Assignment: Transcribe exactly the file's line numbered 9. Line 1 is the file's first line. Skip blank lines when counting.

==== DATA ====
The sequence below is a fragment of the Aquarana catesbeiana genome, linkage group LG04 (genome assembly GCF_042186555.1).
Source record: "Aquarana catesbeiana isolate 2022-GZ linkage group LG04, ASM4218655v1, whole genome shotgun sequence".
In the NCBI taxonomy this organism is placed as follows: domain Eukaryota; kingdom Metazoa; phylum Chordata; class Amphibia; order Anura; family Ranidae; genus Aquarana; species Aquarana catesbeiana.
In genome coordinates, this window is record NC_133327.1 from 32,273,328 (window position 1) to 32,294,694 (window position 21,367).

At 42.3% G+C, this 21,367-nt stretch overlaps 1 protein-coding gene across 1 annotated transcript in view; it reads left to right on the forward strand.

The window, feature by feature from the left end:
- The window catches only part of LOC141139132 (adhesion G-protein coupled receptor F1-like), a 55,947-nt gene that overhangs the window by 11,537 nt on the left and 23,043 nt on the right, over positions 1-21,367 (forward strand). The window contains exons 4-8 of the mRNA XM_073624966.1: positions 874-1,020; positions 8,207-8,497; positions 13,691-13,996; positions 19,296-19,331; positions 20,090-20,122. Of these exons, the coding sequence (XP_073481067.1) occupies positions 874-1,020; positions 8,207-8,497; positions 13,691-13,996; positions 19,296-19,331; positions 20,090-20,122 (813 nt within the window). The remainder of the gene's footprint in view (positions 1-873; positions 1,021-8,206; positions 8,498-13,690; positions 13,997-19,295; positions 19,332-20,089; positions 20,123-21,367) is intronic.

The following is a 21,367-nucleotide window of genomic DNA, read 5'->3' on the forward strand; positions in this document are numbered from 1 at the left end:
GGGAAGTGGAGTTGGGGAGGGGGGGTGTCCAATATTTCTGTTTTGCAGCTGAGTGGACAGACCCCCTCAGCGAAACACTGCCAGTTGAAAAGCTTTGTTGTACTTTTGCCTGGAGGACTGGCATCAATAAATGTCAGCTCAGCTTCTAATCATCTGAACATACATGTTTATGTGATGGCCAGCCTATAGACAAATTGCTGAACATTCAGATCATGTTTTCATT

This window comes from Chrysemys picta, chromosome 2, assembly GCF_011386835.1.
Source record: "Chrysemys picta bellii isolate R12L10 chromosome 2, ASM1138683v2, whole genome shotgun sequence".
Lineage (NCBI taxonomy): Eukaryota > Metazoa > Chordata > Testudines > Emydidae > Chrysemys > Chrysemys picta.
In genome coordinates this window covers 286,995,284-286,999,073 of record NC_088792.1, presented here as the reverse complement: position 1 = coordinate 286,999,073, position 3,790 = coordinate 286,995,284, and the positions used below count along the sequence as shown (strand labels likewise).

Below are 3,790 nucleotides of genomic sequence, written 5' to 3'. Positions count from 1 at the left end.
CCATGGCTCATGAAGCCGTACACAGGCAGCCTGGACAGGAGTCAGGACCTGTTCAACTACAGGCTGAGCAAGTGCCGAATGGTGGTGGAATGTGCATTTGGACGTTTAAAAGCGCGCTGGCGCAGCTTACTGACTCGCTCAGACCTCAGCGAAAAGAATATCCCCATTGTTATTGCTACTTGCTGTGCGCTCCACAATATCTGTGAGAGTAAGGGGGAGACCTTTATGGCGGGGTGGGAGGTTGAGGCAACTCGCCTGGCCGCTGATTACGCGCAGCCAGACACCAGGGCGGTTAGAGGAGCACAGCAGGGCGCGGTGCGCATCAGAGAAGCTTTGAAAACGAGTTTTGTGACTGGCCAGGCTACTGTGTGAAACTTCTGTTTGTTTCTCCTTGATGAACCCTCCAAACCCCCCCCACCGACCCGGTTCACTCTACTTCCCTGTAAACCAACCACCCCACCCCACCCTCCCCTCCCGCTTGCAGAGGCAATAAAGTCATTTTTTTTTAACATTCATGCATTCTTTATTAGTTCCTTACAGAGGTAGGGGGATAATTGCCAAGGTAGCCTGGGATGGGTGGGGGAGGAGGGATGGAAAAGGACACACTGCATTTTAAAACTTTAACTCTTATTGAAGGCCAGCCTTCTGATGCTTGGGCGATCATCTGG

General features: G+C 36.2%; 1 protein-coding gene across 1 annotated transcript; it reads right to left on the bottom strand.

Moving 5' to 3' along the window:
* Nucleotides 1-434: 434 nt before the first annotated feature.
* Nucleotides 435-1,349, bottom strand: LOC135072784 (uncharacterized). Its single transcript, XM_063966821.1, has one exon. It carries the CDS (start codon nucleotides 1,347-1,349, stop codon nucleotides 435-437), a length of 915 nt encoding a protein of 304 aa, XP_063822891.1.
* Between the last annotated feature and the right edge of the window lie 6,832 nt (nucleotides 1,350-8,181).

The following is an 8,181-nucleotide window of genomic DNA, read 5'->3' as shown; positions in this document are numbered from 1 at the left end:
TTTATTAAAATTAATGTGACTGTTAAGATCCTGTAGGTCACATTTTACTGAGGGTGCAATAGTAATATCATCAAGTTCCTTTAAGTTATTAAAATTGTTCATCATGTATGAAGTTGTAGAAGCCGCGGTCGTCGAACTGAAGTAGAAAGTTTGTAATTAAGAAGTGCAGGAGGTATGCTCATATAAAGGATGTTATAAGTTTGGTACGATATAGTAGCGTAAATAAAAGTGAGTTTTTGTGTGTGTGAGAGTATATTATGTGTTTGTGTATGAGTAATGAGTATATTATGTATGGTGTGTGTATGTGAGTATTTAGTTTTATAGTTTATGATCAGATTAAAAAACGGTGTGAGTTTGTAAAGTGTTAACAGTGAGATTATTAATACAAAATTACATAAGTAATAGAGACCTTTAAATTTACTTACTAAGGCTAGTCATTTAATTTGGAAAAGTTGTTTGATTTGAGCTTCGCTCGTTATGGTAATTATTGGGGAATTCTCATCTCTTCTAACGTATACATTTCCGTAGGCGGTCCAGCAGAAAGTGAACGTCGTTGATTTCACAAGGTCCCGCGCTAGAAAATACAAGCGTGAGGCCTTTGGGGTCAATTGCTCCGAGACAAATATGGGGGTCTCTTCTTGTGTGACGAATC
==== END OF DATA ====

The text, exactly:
GGGAAGTGGAGTTGGGGAGGGGGGGTGTCCAATATTTCTGTTTTGCAGCTGAGTGGACAGACCCCCTCAGCGAAACACTGCCAGTTGAAAAGCTTTGTTGTACTTTTGCCTGGAGGACTGGCATCAATAAATGTCAGCTCAGCTTCTAATCATCTGAACATACATGTTTATGTGATGGCCAGCCTATAGACAAATTGCTGAACATTCAGATCATGTTTTCATT